Palo Verde and Ocotea

Gustave Baumann (American, 1881-1971)

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Baumann had regularized his method of preparing to make a color woodblock print by March 1927 when he sketched the Palo Verde and Ocotillo plants in bloom in the Sonoran desert in Arizona. Painted in tempera with "a brush stroke as sharp and direct as the gouge will cut," Baumann said, the sketch was placed atop the wood block and traced through with a pencil or stylus as his guide to cutting.

In the process of making the print, Baumann decided that the Saguaro cactus in the left foreground was unnecessary and excluded it from the print.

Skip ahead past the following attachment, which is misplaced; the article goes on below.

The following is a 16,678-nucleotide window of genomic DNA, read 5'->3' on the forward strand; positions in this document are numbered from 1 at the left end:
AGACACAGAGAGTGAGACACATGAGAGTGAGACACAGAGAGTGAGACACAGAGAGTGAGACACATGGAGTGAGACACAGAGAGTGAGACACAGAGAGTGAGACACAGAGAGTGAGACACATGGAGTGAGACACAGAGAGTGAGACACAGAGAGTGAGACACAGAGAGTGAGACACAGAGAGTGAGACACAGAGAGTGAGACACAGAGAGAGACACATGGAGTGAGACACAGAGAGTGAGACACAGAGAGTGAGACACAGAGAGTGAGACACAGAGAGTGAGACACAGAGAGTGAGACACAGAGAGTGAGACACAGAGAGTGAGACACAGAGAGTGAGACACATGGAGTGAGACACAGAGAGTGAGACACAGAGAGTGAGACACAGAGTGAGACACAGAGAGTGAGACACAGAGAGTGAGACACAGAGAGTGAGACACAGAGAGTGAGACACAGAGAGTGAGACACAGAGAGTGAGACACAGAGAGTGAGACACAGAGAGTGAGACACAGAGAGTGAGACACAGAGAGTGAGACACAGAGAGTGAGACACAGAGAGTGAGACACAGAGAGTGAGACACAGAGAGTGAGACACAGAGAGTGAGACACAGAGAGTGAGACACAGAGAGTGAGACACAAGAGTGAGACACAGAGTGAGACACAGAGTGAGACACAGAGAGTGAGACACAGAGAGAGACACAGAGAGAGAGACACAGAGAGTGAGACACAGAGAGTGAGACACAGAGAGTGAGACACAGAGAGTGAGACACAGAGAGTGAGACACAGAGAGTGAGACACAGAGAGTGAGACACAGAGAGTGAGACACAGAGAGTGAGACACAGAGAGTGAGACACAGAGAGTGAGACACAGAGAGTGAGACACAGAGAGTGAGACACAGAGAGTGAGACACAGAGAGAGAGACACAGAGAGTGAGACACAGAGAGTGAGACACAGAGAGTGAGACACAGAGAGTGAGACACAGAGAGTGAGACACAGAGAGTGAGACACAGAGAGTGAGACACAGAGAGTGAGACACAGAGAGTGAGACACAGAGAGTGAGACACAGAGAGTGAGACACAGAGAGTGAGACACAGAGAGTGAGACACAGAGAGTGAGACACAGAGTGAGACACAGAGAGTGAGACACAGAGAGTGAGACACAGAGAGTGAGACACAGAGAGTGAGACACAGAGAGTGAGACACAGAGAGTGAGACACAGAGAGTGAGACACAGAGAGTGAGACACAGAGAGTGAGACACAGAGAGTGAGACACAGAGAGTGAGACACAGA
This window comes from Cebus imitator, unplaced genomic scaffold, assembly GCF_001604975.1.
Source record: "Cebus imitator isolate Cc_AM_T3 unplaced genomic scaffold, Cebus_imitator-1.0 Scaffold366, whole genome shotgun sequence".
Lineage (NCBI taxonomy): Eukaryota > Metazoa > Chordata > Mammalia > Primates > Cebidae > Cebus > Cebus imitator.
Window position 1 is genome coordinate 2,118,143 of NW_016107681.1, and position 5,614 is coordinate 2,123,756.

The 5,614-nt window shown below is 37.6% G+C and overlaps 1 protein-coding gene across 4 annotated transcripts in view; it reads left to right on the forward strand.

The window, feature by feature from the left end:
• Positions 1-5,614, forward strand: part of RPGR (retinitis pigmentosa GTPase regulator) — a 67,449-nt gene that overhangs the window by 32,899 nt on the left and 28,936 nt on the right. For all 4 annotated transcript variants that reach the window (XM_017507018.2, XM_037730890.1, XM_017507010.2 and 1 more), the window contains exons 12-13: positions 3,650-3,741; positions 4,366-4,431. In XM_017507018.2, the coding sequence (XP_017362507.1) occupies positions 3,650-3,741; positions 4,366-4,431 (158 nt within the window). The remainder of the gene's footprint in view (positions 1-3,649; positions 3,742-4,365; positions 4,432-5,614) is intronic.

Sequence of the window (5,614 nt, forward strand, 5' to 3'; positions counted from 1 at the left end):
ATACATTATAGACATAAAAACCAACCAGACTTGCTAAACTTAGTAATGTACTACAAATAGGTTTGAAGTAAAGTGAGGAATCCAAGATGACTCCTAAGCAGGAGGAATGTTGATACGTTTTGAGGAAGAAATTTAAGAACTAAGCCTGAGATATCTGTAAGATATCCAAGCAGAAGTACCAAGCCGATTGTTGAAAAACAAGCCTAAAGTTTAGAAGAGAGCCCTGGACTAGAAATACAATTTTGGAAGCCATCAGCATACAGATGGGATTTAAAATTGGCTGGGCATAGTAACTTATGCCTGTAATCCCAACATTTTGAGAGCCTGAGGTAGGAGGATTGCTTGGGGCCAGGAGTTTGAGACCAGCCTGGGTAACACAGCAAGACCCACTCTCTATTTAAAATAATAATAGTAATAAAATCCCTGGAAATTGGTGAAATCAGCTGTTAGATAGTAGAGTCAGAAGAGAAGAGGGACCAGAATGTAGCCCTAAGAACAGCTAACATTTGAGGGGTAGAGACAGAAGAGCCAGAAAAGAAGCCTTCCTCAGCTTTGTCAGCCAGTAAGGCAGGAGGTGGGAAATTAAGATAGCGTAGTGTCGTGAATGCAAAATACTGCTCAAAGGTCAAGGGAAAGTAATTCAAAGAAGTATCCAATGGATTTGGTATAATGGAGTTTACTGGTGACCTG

Stephen and Elaine Ewing Fess, Zionsville, Indiana; given to the Indianapolis Museum of Art in 1994.

Object Information

Gustave Baumann (American, 1881-1971)
creation date
tempera over graphite on brown paper
11-5/16 x 14-9/16 in.
mark descriptions
inscribed in pencil, L.L.: PALO VERDE SAHUARO OCOTEA #89
accession number
credit line
Gift of Stephen W. Fess and Elaine Ewing Fess
© Gustave Baumann
Prints, Drawings, and Photographs

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